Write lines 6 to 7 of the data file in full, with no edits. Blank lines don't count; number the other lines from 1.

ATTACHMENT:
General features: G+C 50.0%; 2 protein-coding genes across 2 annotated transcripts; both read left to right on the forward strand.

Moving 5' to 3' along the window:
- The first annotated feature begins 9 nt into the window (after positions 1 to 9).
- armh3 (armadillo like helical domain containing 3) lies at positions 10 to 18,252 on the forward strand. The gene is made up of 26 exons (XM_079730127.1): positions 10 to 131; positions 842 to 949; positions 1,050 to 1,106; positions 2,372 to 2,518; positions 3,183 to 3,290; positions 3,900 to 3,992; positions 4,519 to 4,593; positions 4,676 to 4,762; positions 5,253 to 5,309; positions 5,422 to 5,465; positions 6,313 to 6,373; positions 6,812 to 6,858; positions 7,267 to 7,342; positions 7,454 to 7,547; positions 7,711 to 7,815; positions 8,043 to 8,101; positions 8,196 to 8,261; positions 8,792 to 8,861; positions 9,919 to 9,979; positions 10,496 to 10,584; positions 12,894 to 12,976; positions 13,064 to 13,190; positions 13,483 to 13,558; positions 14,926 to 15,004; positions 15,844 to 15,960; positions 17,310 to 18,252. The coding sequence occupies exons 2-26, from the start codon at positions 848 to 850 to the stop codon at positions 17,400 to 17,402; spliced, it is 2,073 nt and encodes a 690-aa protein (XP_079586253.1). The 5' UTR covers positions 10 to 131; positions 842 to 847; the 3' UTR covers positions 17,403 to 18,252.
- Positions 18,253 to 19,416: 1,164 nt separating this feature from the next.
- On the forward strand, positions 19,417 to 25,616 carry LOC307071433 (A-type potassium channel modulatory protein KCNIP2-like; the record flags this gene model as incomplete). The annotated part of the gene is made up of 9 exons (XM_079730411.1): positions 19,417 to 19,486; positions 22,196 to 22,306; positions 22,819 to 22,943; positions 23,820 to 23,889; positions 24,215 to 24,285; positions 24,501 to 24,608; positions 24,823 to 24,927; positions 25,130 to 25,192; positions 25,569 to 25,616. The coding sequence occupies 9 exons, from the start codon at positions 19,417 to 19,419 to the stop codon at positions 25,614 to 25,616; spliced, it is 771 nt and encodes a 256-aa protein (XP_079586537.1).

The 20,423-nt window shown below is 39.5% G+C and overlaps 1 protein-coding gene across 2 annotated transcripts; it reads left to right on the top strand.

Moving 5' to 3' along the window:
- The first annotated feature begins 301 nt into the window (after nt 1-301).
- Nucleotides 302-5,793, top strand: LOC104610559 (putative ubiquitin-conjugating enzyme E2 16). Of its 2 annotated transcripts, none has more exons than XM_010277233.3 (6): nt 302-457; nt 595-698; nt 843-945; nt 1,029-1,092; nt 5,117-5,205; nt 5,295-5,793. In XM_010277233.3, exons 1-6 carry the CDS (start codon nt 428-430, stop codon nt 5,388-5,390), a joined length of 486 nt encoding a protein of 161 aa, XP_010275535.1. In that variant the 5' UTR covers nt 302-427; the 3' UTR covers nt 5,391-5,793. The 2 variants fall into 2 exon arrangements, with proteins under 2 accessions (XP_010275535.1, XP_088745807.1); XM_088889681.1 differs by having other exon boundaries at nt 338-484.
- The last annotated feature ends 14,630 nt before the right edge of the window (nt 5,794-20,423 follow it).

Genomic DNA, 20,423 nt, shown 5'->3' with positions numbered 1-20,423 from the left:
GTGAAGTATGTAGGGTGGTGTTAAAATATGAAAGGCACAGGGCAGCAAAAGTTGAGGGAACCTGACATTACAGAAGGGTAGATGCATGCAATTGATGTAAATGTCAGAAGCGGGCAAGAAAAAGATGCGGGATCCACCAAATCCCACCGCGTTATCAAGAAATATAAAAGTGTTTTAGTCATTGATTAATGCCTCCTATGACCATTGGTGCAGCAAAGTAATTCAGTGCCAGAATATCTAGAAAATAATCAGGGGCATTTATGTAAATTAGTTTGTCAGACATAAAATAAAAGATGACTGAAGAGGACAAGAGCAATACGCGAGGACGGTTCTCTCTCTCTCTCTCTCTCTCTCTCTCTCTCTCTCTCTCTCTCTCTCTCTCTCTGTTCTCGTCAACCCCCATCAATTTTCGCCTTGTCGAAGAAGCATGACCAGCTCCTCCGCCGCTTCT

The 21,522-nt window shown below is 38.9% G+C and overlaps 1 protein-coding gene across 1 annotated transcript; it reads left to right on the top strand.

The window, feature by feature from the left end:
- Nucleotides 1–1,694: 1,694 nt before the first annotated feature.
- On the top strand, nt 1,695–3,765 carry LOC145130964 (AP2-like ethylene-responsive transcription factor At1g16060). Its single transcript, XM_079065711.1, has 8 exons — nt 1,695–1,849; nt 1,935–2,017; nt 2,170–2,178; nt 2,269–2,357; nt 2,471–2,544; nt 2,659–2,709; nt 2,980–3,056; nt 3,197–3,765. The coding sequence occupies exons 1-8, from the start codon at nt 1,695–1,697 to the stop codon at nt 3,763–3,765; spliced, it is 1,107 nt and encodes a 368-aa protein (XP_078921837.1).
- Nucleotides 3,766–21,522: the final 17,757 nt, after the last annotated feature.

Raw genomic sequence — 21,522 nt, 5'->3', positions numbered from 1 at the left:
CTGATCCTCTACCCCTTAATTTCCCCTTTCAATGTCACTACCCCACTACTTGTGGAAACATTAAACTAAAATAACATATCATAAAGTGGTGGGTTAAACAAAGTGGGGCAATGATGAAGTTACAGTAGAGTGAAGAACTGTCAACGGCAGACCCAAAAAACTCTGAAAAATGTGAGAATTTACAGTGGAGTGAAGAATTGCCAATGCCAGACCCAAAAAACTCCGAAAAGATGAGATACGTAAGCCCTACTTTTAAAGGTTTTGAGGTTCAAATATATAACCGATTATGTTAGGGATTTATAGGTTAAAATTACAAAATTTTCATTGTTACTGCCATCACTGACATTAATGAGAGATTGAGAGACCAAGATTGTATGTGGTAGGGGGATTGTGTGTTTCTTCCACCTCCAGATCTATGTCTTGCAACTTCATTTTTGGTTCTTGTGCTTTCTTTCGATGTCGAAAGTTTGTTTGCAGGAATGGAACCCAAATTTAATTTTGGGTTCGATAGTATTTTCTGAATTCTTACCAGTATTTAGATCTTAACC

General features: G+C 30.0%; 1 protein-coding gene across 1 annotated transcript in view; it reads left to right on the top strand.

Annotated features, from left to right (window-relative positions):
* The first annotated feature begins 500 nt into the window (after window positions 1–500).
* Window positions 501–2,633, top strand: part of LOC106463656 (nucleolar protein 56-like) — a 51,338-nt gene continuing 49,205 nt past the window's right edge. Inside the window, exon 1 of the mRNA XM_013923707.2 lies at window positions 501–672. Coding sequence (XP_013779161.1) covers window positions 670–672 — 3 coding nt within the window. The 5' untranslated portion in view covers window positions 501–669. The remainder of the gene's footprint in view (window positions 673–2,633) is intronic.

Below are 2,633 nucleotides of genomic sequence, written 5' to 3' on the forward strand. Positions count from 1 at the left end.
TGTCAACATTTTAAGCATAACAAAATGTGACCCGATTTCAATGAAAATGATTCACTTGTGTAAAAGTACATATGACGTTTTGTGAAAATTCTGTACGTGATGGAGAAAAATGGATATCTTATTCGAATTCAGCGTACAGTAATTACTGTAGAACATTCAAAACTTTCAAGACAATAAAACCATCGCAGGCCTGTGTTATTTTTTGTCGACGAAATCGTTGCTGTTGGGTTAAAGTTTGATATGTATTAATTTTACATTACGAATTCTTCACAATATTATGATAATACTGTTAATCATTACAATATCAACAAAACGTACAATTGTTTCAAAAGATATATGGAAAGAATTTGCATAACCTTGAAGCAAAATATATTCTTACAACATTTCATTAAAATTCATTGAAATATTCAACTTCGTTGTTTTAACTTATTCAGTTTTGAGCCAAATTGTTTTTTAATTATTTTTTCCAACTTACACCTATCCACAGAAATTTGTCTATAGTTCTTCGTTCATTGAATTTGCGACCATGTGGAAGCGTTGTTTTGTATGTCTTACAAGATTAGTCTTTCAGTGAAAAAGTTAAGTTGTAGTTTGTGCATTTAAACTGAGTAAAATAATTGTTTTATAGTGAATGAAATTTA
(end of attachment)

- On the forward strand, positions 19,417 to 25,616 carry LOC307071433 (A-type potassium channel modulatory protein KCNIP2-like; the record flags this gene model as incomplete). The annotated part of the gene is made up of 9 exons (XM_079730411.1): positions 19,417 to 19,486; positions 22,196 to 22,306; positions 22,819 to 22,943; positions 23,820 to 23,889; positions 24,215 to 24,285; positions 24,501 to 24,608; positions 24,823 to 24,927; positions 25,130 to 25,192; positions 25,569 to 25,616. The coding sequence occupies 9 exons, from the start codon at positions 19,417 to 19,419 to the stop codon at positions 25,614 to 25,616; spliced, it is 771 nt and encodes a 256-aa protein (XP_079586537.1).

The 20,423-nt window shown below is 39.5% G+C and overlaps 1 protein-coding gene across 2 annotated transcripts; it reads left to right on the top strand.